To determine the P-value distribution under the null hypothesis we randomly shuffle the case-control status amongst all 2,664 samples of the population study. We then performed a logistic regression for each marker. and repeated this 1,000 times to give 1,000 sets of P-values under no association. Even though true association has been removed (by randomising case-control status) we observed substantial departure from the null expectation. This includes both overall statistical deflation for the majority of permutations, but also a small number of permutations with a high degree of statistical inflation (λmedian=0.96; λ2.5%tile=0.84; λ97.5%tile=1.46).
We hypothesised that this departure from the null expectation is caused by correlation between markers. This Correlation reduces the number of independent tests and may explain the apparent deflation of P-values. To test this hypothesis, we randomly reassigned beta-values for each marker to re-establish independence between markers. This effectively abolished test-statistics deflation and revealed a narrow prediction interval around the expected (λmedian=1.00; λ2.5%tile=1.00; λ97.5%tile=1.01).

.Factors driving global correlation patterns
Correlation between methylation markers may arise from technical and biological confounders. To better understand correlation patterns we carried out a PCA of the population study dataset We then used the PCs to explore relationships of methylation to technical and biological factors. The first three PCs were strongly associated with multiple white-blood cell sub-populations. In addition to measured white-blood cell sub-populations, we generated a complementary set of white blood cell subpopulations, which were estimated from the methylation data itself [66]. These accurately reproduce white-blood cell measurements (Pearson correlation coefficient r=0.82-0.56) but provide cell type proportions of four additional lymphocyte sub-populations. We also found significant correlations of PCs with age, but not with any other clinical variables.
Adjustment for biological factors reduced the correlation between markers and test statistic inflation. The greatest reduction results from adjustment for white-blood cell subpopulations (Table 2). To make a final correction for global covariation that is still unaccounted by the biological factors included in the regression we performed a final PCA. Adjustment for the first 5 PCs further reduced the correlation between markers (λmedian=1.00; λ2.5%tile=0.97; λ97.5%tile=1.05). On the basis of these results we calculated a 95% prediction interval and propose an epigenome wide significance threshold of p<10-7 that is consistent with ~470,000 independent tests [9].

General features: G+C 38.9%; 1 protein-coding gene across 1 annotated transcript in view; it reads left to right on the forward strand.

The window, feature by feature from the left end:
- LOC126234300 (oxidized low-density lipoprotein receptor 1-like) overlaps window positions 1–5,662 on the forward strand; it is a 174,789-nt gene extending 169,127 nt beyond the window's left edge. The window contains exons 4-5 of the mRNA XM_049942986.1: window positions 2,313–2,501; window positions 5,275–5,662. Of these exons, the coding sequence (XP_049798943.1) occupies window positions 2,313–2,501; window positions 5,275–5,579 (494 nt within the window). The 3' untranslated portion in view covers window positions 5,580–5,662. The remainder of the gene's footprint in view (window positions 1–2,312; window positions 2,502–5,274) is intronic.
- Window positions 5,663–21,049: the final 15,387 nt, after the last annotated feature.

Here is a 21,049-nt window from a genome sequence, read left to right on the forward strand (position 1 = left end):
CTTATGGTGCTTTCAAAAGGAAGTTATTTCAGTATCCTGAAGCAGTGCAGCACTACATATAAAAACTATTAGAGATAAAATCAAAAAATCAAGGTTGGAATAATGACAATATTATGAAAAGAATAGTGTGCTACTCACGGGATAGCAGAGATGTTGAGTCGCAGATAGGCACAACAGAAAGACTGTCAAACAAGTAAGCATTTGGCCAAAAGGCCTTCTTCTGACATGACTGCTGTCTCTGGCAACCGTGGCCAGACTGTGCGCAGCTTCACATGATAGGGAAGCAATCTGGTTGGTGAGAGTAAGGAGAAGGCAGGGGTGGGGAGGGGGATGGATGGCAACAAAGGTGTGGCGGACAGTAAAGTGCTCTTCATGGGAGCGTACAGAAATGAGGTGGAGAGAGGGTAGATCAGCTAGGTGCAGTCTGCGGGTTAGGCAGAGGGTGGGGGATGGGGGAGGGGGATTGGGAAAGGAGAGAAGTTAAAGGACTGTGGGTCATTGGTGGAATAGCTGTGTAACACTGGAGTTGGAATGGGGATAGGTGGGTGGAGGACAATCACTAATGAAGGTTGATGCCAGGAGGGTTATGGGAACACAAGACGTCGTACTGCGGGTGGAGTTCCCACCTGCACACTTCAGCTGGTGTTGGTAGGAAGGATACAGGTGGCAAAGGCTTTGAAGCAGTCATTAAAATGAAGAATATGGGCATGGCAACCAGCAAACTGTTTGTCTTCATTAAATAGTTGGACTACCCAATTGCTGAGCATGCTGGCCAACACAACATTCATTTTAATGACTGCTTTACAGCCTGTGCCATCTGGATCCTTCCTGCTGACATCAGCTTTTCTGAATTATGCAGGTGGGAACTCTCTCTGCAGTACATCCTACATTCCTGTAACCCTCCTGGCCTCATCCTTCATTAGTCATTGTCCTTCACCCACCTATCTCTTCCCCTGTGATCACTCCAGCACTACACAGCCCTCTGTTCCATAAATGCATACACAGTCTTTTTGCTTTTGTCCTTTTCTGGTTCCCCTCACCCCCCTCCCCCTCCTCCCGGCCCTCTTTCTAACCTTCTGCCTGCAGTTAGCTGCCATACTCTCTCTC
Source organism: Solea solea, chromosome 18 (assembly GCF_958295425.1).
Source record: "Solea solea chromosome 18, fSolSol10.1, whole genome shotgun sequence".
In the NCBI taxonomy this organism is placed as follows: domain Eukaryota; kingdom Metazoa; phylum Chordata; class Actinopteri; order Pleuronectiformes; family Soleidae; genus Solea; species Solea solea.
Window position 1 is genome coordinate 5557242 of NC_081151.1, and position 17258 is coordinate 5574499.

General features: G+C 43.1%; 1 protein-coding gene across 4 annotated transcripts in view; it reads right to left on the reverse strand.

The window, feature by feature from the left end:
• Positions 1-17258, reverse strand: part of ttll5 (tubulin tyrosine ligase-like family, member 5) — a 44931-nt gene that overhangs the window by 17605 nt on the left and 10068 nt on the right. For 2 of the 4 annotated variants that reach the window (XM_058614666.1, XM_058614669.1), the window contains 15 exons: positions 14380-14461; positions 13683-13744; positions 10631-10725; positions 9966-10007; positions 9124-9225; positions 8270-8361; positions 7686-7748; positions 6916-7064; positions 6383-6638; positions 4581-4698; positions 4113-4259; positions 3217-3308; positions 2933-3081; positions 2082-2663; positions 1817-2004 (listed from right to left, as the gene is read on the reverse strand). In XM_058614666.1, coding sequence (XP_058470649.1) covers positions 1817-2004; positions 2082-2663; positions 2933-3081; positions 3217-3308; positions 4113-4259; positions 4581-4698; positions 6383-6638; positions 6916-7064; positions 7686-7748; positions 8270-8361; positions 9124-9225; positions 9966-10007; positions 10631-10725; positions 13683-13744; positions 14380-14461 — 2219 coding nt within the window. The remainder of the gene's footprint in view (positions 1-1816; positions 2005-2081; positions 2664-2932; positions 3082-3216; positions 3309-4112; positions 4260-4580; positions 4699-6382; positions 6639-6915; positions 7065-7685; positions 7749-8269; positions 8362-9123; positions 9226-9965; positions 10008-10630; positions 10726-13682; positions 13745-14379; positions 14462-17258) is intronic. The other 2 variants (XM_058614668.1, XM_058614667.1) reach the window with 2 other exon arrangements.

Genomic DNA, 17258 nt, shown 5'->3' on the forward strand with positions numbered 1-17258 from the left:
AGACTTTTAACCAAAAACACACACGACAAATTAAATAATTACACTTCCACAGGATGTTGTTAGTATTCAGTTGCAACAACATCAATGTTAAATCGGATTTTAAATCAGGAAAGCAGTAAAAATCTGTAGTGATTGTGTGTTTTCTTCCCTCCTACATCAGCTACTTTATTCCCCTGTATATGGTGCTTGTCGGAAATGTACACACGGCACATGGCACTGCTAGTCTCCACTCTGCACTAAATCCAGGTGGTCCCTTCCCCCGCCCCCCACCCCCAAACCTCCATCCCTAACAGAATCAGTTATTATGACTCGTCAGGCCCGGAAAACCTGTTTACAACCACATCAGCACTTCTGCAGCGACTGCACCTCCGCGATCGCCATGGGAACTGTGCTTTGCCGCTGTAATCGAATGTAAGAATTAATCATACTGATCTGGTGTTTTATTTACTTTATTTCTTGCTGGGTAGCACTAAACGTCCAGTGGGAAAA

.Impact on local correlation
Nearby CpG-sites (<1kb distance) tend to be correlated, as has been reported by previous studies [67, 68]. There are likely to reflect biologically functional units. We replicated these findings, and also show that our adjustments for technical and biological factors remove correlation between markers with a high genomic distance (>1kb). Correlation between markers in direct genomic neighbourhood (<1kb) is retained, supporting the view that our approach to data analysis preferentially removes the long-range correlations between markers that are more likely to spurious.

.Performance
We used simulated case-control datasets to assess the performance of the CPACOR analysis pipeline (Table 3). Based on the spike-in approach described above, we show that the proportion of spiked markers achieving high rank is improved successively by each of the stages of our pipeline including quantile normalisation, adjustment for control probes, and adjustment for biological factors. These adjustments reduce statistical inflation and increase the power to identify true association signals.
We also used spike-in simulations to compare our analysis pipeline with published methods [52-58]. Most published methods could not be completed using datasets of >2,000 samples, even on a dedicated high-performance computing cluster with 2TB of RAM. In contrast our approach achieves improved computational performance through parallelisation. Although different methylation studies may require different approaches to analysis, results from spiked data of a smaller dataset (250 cases, 250 controls) indicate that CPACOR performs significantly better than published methods.

.Marker subtypes and sex chromosomes
We analysed the specific properties of three different marker categories: i. non-CpG markers, ii. cross-hybridising markers, and iii. markers with a SNP in the probe-sequence. We found very little evidence to suggest these markers decrease overall data-quality. Including them during quantile normalisation does not change correlation between technical duplicates (mean r=0.9979 in both cases). We recommend retaining, but flagging these markers.
We also analysed markers on sex-chromosomes in an analogous manner. Adjustment for technical and biological factors also reduces correlation between markers on the sex chromosomes, although to a lesser extent. This suggests a higher probability of both Type-1 and Type-2 errors during analysis of sex-chromosome data, compared to autosomal results.

Conclusions